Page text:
Life gets crazy but please take time to vote

The early voting polls are now open for the City of Franklin Alderman election and will be until October 19th. Election Day is fast approaching on Tuesday, October 24th. In 2013, the last time the Ward Alderman for Franklin were elected, only 2% of the electorate turned out to vote. For Ward 4, where there are almost 12,000 registered voters, only 269 voted in 2013.

At the end of each day, early voting numbers are sent to the candidates and as of Saturday, October 7, 103 voters in Ward 4 have gone to the polls. This is a good start but I hope that as many people as possible that live in the Franklin city limits will take the 2 minutes involved to go and express your choices for our city government.

Tip O’Neil, a former Speaker of the US House of Representatives, had a famous saying “All politics are local.” We tend to forget that the people who are making the laws that have the greatest effect on our day to day lives are not in Washington D.C. (unless you are a DC metro resident) but your local elected officials. The Board of Mayor and Alderman makes decisions that decide:

1. What roads will be built and repaired
2. What land is being developed and what neighborhoods are going in (which means the City does impact the schools)
3. Water and storm water infrastructure
4. Where sidewalks, streetlights, turn signals, stop signs, crosswalks, etc. are implemented
5. Staffs our police and fire departments
6. Zoning laws
7. How to spend your hard-earned tax dollars

And much, much more.

I totally get it. I know how busy our lives are. I have a toddler, I’m self-employed, I’m involved at church and I help care for aging family. Life is crazy with work, doctor appointments, play dates, preschool events, family obligations, church functions, social engagements…but I try to do my best and make time to vote because I want to make sure that my voice is heard in my local community. My local government impacts my life on a daily basis and I want to know that I have had a say in the people who are representing me. We become a better community when our government represents the needs and concerns of its citizens.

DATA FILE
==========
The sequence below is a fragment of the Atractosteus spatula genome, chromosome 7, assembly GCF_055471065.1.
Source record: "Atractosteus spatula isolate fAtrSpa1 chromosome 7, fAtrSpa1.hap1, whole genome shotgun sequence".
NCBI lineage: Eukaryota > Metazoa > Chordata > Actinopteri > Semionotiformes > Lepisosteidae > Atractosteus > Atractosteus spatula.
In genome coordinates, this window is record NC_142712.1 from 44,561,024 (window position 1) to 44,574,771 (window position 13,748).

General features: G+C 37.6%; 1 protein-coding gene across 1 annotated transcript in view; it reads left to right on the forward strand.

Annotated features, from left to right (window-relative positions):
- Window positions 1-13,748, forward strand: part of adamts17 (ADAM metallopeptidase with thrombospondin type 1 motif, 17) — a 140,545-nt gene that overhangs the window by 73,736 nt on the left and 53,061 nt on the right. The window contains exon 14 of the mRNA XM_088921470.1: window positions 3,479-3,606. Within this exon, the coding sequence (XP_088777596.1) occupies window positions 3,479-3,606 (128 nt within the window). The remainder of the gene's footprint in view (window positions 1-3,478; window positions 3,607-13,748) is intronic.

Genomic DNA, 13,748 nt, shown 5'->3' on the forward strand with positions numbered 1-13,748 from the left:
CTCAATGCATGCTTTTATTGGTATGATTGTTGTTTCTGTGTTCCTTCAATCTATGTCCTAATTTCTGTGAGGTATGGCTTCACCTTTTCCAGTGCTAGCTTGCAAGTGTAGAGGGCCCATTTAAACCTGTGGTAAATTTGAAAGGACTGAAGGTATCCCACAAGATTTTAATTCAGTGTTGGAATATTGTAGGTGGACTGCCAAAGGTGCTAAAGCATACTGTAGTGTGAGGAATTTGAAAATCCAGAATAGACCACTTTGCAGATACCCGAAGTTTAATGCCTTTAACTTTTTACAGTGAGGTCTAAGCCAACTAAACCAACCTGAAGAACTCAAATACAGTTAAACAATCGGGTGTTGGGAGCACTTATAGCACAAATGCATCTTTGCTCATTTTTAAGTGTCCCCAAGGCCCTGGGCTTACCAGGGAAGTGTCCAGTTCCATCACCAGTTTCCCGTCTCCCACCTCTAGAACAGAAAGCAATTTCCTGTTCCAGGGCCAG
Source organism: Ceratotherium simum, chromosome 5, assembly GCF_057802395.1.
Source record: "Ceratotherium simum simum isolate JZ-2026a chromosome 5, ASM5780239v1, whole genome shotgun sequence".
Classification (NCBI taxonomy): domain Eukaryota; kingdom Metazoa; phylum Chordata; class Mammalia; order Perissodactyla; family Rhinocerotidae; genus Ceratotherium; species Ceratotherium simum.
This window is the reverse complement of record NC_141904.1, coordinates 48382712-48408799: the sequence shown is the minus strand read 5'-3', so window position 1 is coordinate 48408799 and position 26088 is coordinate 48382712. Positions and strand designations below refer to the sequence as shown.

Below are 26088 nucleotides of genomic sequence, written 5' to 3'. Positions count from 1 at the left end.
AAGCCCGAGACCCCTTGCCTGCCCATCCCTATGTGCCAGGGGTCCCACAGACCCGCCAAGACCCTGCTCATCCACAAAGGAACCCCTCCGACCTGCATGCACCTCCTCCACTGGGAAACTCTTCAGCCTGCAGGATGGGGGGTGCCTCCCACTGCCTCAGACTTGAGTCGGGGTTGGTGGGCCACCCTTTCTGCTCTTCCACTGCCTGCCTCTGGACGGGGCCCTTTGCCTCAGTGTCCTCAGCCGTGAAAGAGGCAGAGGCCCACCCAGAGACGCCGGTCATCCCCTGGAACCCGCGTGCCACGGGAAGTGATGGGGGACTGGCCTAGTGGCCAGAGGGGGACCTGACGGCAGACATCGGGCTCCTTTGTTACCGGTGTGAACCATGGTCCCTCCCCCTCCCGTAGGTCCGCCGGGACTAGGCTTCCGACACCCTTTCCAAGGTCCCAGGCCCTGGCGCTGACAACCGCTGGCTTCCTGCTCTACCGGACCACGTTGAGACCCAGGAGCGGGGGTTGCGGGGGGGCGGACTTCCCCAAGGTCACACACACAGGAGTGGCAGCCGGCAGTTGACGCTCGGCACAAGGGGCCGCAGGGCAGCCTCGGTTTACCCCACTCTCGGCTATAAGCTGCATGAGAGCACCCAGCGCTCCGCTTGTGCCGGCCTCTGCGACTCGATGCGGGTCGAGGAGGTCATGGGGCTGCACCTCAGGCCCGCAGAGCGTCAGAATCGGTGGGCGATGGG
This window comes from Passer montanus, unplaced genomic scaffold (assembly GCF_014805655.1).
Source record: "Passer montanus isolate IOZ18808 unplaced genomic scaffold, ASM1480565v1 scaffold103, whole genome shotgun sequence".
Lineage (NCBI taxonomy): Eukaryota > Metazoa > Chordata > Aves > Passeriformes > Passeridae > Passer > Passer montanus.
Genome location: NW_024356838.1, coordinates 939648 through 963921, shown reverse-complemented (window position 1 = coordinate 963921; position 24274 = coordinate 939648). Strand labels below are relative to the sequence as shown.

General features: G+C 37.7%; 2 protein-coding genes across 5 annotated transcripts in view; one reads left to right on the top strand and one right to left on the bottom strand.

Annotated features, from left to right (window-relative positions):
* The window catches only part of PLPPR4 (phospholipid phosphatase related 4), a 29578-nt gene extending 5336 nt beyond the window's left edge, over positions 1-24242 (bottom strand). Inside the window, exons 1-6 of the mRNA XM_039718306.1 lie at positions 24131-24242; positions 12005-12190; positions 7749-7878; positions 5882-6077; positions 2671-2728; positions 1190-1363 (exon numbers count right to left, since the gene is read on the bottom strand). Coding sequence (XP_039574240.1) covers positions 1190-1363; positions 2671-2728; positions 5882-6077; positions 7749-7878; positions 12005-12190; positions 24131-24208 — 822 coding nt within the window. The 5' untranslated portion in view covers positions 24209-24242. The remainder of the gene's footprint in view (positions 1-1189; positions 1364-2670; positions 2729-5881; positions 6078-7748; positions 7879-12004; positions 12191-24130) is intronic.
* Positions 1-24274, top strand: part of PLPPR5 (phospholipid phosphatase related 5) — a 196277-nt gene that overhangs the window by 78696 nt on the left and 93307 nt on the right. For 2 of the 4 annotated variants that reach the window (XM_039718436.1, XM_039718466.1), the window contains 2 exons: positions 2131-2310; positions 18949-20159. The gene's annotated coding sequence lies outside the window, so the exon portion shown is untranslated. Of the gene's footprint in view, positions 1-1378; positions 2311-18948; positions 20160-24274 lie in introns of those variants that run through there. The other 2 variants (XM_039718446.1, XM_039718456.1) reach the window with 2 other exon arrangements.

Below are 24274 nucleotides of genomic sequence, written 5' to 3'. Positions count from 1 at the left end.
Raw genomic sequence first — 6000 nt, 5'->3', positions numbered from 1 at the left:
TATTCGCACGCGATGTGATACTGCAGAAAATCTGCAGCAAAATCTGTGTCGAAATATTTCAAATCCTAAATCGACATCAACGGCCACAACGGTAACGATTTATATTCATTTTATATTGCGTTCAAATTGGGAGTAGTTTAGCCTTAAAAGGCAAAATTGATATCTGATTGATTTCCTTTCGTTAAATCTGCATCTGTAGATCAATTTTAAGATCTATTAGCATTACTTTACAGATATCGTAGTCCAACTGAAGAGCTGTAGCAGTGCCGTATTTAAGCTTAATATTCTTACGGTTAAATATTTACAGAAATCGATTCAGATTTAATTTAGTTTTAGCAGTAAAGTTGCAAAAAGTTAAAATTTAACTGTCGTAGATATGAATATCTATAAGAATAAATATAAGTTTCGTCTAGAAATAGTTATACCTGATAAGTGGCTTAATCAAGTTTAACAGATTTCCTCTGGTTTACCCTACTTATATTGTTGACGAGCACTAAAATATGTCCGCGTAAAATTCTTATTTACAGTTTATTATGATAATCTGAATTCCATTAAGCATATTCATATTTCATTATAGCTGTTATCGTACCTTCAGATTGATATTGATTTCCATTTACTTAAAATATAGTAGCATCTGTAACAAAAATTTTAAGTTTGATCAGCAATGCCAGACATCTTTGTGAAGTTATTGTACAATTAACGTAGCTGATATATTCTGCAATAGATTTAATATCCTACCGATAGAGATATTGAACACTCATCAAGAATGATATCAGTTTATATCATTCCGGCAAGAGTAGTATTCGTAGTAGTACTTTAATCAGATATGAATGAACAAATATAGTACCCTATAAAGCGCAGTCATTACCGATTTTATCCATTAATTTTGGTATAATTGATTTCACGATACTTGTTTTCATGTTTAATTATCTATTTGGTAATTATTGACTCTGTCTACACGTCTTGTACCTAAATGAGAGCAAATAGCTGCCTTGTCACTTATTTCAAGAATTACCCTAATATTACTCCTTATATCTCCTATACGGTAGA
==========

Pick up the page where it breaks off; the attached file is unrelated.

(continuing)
Are you concerned about the ever increasing traffic congestion and the lack of infrastructure planning?

Are you worried about the rate of growth and development?

Are you concerned about the risk of flooding and storm water/sewer issues because of the rate of development?

Do you believe the quality of life in Franklin is being negatively impacted by all the change?

Those are the main reasons I decided to run for Alderman, and if you share them, I would be honored to receive your vote for Alderman of Ward 4.


Where to Vote:

Early Voting: October 4-19
Williamson County Administrative Complex (where you get your car tags)
1320 West Main Street
8-4:30 Monday through Friday
8-noon Saturday

Election Day: Tuesday, October 24
Your assigned voting precinct
Find your Voting Precinct

HUD Posts Public Notice about Harpeth Square Project in The Tennessean

It was brought to my attention this week that HUD (the US Federal Bureau of Housing and Urban Development) placed a public notice in the August 14, 2017, classifieds of The Tennessean concerning the Harpeth Square development.

The Harpeth Square project has received a lot of press in the last few weeks, with construction to begin any day now. The HUD notice received little to no attention in the media that I know of, and multiple discussions with Franklin residents the past few days have brought me to the conclusion that few were aware it had been placed. This is particularly concerning since the public notice states “HUD has determined that the proposed Harpeth Square project may have an adverse effect on the historic properties within the Area of Potential Effect (APE) of the Franklin Downtown Historic District.”

I believe it is important that the residents of Ward 4 and Franklin know that this was in the paper, even if construction gets underway soon as scheduled. I am particularly interested to see what the answer is to the “creative mitigation” referenced in the notice and am also wondering if the project has been approved as being in accord with the National Historic Preservation Act, as the first paragraph of the notice states that “All of the development is undergoing review to comply with Section 106 of the National Historic Preservation Act (NHPA) and its implanting regulations at 36 C.F.R. Part 800, Protection of Historic and Cultural Properties.”